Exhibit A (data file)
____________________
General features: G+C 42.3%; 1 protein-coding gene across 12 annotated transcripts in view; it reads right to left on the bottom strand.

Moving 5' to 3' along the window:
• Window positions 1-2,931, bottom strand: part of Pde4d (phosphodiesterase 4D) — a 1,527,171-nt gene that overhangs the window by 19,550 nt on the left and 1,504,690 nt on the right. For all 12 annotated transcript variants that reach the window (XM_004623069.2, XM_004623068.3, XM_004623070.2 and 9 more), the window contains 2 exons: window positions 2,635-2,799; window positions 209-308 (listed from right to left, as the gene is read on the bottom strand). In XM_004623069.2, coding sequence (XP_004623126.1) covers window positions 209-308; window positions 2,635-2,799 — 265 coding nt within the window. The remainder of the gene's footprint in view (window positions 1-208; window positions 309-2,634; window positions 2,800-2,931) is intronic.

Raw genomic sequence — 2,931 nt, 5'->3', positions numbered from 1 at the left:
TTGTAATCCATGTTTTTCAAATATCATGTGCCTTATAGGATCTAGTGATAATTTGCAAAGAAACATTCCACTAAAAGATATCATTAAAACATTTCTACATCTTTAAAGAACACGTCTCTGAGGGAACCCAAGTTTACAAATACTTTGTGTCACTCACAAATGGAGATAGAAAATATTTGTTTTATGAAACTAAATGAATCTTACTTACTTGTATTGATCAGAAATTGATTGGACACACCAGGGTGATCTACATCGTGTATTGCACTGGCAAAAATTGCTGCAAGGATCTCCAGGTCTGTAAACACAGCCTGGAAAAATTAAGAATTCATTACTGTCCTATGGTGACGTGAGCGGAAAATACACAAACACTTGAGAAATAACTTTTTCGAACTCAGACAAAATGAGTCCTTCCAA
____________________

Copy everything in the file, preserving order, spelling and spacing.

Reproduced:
General features: G+C 42.3%; 1 protein-coding gene across 12 annotated transcripts in view; it reads right to left on the bottom strand.

Moving 5' to 3' along the window:
• Window positions 1-2,931, bottom strand: part of Pde4d (phosphodiesterase 4D) — a 1,527,171-nt gene that overhangs the window by 19,550 nt on the left and 1,504,690 nt on the right. For all 12 annotated transcript variants that reach the window (XM_004623069.2, XM_004623068.3, XM_004623070.2 and 9 more), the window contains 2 exons: window positions 2,635-2,799; window positions 209-308 (listed from right to left, as the gene is read on the bottom strand). In XM_004623069.2, coding sequence (XP_004623126.1) covers window positions 209-308; window positions 2,635-2,799 — 265 coding nt within the window. The remainder of the gene's footprint in view (window positions 1-208; window positions 309-2,634; window positions 2,800-2,931) is intronic.

Raw genomic sequence — 2,931 nt, 5'->3', positions numbered from 1 at the left:
TTGTAATCCATGTTTTTCAAATATCATGTGCCTTATAGGATCTAGTGATAATTTGCAAAGAAACATTCCACTAAAAGATATCATTAAAACATTTCTACATCTTTAAAGAACACGTCTCTGAGGGAACCCAAGTTTACAAATACTTTGTGTCACTCACAAATGGAGATAGAAAATATTTGTTTTATGAAACTAAATGAATCTTACTTACTTGTATTGATCAGAAATTGATTGGACACACCAGGGTGATCTACATCGTGTATTGCACTGGCAAAAATTGCTGCAAGGATCTCCAGGTCTGTAAACACAGCCTGGAAAAATTAAGAATTCATTACTGTCCTATGGTGACGTGAGCGGAAAATACACAAACACTTGAGAAATAACTTTTTCGAACTCAGACAAAATGAGTCCTTCCAA